Becoming a Young Mum

Becoming a Young Mum

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At 19 years old, when I first that very faint second pink line, I won’t lie, I cried.

After a string of expletives and tears, I pulled myself together and called my best friend. I honestly hadn’t expected it to show up positive and when it did I was lost.

Don’t get me wrong, I had always wanted children, to experience the joys of pregnancy and have a family of my own. Just not yet.

I was a university student, still a teenager, and my life was so far from together. Just because I was at university didn’t mean I knew what I wanted for my life. I had jumped around different courses for the two years since I had graduated high school. I was in a relationship, but it was really my first relationship and we’d only been together for just over a year.

I told my boyfriend the same night I found out. I’m not someone who can wait when it comes to figuring out details, I needed a plan and I needed before I had another meltdown.

A couple of weeks after the initial shock, and having made the decision that we would be having this baby, I was excited. We were having a baby! I wanted to know the gender, hear the heartbeat, and choose a name. I was on the computer taking in as much research as I could on every aspect of everything to do with pregnancy and babies.

This was all in private, we still hadn’t told our families, or most of our friends.

My mum and I were pretty close, and at around the 9-week point, I just didn’t want to hide it from her anymore. I was so scared but eventually fessed up through text. She was shocked and needed a day to process but very quickly came around to being supportive and excited.

I couldn’t tell my dad. I lived with my dad at the time. I was his little girl, I was far too embarrassed to admit that I had obviously had sex and now I was going to be a parent myself. My mum ended up being the one to tell him. He gave me a hug and told me he’d be there for me.

My in-laws. Now that’s a whole other story in and of itself. My boyfriend didn’t want to tell them until January (I would have been 5-6 months pregnant at this point) but after I told my mum, he decided he had to tell his parents straight away. While I was there.

He cried, his mum cried, they all went into another room to talk about it for a while. The next morning his mother was ‘disappointed in us both’ and things didn’t change for a while.

After telling our parents, my excitement dulled. For a few weeks I pretended nothing was different and went about life. I was lucky enough to escape morning sickness completely, so I could go about life with relative normality.

But by this point I couldn’t focus on my university work and I was missing classes because of the stress. The more behind I got, the more anxiety I got about trying to fix things, about talking to my lecturers and sorting something out. Eventually I dropped the classes and took the failing grade for it.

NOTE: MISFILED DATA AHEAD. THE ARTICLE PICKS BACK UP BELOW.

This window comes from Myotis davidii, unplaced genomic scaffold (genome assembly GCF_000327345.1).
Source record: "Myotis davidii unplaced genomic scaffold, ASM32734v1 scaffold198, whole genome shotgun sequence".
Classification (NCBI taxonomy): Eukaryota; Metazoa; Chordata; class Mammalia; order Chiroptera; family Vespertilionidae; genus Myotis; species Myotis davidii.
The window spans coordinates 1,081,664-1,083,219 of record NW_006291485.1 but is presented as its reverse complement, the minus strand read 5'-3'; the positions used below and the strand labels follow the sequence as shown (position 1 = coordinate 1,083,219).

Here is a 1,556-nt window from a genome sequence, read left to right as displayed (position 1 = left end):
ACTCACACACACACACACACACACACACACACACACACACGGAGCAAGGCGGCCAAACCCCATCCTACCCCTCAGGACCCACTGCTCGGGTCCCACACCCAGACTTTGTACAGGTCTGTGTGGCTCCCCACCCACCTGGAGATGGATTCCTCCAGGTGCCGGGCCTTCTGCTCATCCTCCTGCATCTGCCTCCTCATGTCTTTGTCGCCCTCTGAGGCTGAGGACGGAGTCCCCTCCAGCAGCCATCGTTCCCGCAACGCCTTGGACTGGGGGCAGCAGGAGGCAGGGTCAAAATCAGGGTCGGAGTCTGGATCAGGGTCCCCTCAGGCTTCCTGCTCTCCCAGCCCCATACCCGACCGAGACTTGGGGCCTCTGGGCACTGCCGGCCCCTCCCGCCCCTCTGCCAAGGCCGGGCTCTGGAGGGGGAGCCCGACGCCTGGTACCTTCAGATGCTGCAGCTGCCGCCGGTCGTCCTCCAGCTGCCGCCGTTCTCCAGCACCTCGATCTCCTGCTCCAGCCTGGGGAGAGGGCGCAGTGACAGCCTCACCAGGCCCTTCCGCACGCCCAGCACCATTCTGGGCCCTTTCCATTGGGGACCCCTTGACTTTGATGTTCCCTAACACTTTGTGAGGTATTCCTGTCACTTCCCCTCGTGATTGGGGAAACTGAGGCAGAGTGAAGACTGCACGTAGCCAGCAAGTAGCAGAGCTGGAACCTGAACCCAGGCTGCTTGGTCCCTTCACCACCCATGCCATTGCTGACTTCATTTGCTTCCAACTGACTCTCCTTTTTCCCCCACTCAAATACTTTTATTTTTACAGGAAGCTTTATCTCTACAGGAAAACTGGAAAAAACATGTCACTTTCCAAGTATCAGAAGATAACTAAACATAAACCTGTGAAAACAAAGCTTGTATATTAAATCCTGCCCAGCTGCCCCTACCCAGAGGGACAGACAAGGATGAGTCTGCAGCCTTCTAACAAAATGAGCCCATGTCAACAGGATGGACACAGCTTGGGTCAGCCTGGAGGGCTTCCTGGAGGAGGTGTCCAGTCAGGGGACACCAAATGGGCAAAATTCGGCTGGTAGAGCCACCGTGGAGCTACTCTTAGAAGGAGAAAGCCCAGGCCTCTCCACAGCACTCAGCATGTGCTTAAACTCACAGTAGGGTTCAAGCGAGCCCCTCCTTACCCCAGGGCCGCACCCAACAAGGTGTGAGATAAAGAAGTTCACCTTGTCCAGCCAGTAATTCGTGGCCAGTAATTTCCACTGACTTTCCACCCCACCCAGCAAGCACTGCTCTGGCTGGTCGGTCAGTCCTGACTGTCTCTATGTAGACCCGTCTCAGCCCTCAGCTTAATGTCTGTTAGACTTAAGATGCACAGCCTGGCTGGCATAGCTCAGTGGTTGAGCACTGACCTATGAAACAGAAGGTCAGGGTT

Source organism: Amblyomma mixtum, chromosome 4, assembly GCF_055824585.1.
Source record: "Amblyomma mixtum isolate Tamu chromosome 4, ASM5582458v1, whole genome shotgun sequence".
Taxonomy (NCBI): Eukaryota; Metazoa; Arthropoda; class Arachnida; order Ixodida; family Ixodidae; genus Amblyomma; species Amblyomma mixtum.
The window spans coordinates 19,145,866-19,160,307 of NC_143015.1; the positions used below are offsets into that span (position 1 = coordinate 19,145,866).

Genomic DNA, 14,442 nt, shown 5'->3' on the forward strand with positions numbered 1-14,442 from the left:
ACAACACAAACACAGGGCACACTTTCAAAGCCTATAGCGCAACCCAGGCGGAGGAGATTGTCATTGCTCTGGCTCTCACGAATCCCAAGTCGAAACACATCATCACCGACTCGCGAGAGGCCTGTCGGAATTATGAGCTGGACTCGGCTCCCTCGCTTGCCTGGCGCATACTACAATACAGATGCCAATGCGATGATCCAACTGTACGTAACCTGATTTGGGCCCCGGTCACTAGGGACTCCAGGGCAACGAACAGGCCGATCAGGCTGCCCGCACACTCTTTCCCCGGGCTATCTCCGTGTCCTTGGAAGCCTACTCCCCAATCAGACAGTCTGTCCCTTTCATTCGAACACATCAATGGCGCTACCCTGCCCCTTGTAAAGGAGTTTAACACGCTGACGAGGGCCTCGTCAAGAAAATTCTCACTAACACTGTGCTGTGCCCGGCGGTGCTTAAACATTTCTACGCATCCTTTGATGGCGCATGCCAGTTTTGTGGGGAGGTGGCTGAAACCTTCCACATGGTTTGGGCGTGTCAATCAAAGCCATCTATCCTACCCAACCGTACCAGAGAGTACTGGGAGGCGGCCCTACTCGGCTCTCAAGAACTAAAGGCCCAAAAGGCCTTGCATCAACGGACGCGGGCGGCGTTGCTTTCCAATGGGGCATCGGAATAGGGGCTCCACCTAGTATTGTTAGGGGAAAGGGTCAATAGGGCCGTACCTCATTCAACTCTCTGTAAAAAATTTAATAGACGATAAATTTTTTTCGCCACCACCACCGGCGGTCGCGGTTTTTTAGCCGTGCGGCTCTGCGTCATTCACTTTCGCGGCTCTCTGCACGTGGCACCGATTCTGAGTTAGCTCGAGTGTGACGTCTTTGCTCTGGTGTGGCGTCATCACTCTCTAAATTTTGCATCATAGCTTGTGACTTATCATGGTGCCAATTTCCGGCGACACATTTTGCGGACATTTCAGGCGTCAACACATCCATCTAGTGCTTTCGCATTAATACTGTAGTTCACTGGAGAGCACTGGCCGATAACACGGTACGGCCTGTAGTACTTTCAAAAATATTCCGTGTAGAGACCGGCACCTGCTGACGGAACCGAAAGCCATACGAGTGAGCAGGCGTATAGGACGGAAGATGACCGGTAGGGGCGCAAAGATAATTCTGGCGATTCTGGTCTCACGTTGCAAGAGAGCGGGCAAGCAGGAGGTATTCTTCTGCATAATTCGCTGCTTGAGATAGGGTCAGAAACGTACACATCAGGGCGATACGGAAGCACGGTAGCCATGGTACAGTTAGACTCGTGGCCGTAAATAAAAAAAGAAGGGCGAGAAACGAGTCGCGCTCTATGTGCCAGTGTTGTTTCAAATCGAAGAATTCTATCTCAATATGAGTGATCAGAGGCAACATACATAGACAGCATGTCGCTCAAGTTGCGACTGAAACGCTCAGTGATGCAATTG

Part of me wishes I had have just pushed myself and passed those classes. End the semester and defer, whether I went back on not, at least I would have passed. I don’t blame this on being pregnant, though it did add to the stress, I had always had trouble studying in the university setting and this was an excuse, of sorts, not to.

When we reached the 12-week mark we told a select group of our friends, that we wanted to be a part of our life. We were thankfully met with excitement and support, which meant so much because it was so very needed. Shopping was a main hobby for a large portion of the pregnancy.

3 days before Christmas, at 20-weeks, we found out we were having a baby boy! Not surprising when my husband is 1 of 3 boys and his dad came from boys as well.

The last half was the fastest and slowest time of my life all at the same time. I nested, we collected the amass of baby items every new parent needs and so much that we didn’t need.

In a lot of ways, I don’t think that my age posed much of a difference on my feelings about being pregnant and having a baby. I was still shocked, as anyone would be with a surprise pregnancy. Still as excited as I would have been if I was pregnant a year or five later, even if it did take a little longer to hit.

Being 19 and pregnant did mean a few things though. I was putting my career on hold, pouring much more maturity into my social life, and very quickly weeding people out that I would not want to have around my baby. I was growing up, much faster than I had to. All-in-all though, none of this worried or upset me, it felt natural.

As my due date grew closer, my nerves grew. I was under no illusion that there would be no pain, that it would be easy. But it is so hard to anticipate something that you’ve never experienced.

How painful would it be?

What if I can’t do it?

What if something happens?

All the fears a first-time mother-to-be experiences at any age.

Come May 18th, 2014, despite a couple of hiccups (which I talk about in The Birth of Baby M), into the world came a beautiful baby boy, to a 20-year-old who was as ready as anyone could be.

The day that baby M was born, all my hesitations, fears, worries, and doubts, all of it was gone. At 20, I was a Mum and I wouldn’t change that for anything.


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